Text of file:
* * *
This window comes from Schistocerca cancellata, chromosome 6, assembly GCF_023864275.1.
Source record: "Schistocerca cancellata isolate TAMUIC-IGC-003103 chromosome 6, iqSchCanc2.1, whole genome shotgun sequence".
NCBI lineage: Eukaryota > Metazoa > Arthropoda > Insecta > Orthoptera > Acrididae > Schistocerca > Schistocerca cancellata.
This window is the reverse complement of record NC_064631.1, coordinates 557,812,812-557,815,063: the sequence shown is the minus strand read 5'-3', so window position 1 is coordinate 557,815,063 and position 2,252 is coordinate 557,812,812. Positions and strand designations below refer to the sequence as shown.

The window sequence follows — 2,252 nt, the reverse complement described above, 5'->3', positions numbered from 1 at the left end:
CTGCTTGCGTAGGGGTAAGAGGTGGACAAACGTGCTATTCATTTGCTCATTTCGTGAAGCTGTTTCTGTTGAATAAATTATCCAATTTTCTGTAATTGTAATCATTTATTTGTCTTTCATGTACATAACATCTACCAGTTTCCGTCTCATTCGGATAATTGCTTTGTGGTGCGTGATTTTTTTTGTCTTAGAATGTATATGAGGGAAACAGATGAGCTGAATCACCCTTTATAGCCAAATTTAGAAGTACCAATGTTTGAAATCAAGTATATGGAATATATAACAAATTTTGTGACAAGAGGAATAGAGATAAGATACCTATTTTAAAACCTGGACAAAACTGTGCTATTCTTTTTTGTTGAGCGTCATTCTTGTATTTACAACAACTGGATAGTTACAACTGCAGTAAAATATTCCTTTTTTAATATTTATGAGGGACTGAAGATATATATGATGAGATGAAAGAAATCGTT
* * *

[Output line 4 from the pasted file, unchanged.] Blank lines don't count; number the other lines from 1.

This window is the reverse complement of record NC_064631.1, coordinates 557,812,812-557,815,063: the sequence shown is the minus strand read 5'-3', so window position 1 is coordinate 557,815,063 and position 2,252 is coordinate 557,812,812. Positions and strand designations below refer to the sequence as shown.